CHARLOTTE – The U.S. Attorney’s Office on Wednesday filed a motion seeking the dismissal of the 28 charges remaining against Boggs Paving Inc., the Monroe-based company that has pleaded guilty to conspiring to defraud the federal government on road construction contracts totaling more than $87.6 million.
Earlier this month, prosecutors had requested that the case be left on the docket until Boggs Paving complied with requests for information concerning the case. In its filing, the office indicated those requests had been met.
Boggs’s attorneys, Kenneth D. Bell of McGuireWoods LLP and James D. Galyean of Nexsen Pruet LLC, did not respond to emails seeking comment.
Boggs Paving’s September guilty plea to one count of a 29-count indictment was not part of a plea agreement, so the other 28 charges remained active. As of Friday, U.S. District Judge Max O. Cogburn Jr. had not ruled on the motion, which was filed with the U.S. District Court for the Western District of North Carolina in Charlotte.
Should the charges be dismissed, next comes sentencing and penalties for the company, five of its current and former officials, and John “Styx” Cuthbertson, the owner of Cuthbertson Trucking Co. Inc., who was indicted as well. All have pleaded guilty to either one or two of the charges against them.
A sentencing date had not been set as of Friday, but U.S. Attorney’s Office spokeswoman Lia Bantavani said it would be in 2015.
The possible sentences range from probation for former Boggs Paving employee Arnold Mann, who was the first to plead guilty under an agreement with prosecutors, to up to 20 years for money laundering conspiracy, to which the paving company’s president and co-owner, Carl Andrew “Drew” Boggs III, pleaded guilty. The charges also carry fines ranging from $250,000 to $500,000, and possible penalties equaling the net proceeds the companies received through the fraudulent contracts.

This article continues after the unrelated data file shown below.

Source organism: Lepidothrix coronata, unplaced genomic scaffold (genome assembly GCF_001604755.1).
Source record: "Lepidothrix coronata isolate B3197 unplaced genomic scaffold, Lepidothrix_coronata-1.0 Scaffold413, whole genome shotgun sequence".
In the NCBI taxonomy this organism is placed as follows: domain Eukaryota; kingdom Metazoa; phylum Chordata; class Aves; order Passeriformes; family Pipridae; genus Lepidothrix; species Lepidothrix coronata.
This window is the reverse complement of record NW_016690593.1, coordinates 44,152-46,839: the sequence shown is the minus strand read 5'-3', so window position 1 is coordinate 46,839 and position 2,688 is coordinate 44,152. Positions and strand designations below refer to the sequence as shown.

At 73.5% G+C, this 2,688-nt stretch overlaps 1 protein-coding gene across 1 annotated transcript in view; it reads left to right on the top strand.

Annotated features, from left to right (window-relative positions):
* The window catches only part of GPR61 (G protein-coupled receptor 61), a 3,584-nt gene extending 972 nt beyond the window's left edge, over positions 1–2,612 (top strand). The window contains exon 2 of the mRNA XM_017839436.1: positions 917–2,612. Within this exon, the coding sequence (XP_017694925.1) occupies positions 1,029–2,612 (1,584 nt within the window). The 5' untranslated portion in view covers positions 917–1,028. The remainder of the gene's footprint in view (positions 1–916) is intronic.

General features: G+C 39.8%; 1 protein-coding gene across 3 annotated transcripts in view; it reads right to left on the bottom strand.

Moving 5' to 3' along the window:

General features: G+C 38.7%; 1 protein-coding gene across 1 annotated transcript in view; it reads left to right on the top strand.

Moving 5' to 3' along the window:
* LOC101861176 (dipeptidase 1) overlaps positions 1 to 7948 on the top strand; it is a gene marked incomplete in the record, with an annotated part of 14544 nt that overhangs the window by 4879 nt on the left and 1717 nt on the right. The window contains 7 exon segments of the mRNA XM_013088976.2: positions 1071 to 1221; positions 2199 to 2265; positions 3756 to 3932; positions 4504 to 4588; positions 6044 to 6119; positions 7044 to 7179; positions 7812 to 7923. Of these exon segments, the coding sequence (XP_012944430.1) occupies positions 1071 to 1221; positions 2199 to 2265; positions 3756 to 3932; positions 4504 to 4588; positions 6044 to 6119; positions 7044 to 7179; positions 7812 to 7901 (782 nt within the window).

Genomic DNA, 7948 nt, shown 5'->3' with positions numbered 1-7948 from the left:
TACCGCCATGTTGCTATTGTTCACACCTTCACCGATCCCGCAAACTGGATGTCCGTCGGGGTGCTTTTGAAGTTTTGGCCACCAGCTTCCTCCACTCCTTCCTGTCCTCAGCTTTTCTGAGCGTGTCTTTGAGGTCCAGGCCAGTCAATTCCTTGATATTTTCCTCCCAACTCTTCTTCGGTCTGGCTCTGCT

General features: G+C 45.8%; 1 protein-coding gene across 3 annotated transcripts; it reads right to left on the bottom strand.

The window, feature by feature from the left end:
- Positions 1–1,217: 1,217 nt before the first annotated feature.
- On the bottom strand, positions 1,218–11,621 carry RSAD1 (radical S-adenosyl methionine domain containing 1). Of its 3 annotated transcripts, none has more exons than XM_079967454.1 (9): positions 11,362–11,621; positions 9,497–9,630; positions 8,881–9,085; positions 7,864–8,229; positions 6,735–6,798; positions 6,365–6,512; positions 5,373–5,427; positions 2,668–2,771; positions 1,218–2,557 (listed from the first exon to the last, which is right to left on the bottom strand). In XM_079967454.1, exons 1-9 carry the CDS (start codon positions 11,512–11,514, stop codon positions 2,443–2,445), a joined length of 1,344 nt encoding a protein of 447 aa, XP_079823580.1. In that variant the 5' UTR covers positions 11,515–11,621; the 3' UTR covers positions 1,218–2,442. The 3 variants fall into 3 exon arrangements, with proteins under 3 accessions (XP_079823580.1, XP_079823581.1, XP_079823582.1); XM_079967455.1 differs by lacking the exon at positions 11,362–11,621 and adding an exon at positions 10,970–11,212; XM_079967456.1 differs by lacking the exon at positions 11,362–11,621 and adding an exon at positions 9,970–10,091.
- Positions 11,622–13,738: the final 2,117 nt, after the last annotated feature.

Boggs Paving was indicted in July 2013 on charges of wire and mail fraud; conspiracy to defraud the federal government; money laundering; and money laundering conspiracy.
The charges resulted from a federal investigation into contracts for road projects in North and South Carolina between January 2003 and December 2012 that were partially funded by the U.S. Department of Transportation. Those contracts required that Boggs Paving subcontract a portion of work to a disadvantaged business enterprise.
Boggs Paving claimed DBE credits for subcontracting $3.75 million of the work to minority-owned Cuthbertson Trucking of Wingate. In fact, according to the U.S. Attorney’s Office, Boggs performed the work and paid Cuthbertson $375,432 as a kickback.
Executives at Boggs Paving were accused of setting up bank accounts in Cuthbertson’s name that were controlled by Boggs employees, and of placing magnetic signs on Boggs Paving trucks that bore Cuthbertson’s company name.
In the original indictment, Boggs Paving, four company executives, Cuthbertson Trucking and Styx Cuthbertson were charged with 29 counts. In October 2013, a superseding indictment added Mann and an additional charge against Cuthbertson of making a false statement to a bank.
Sentencing and penalties will be decided for: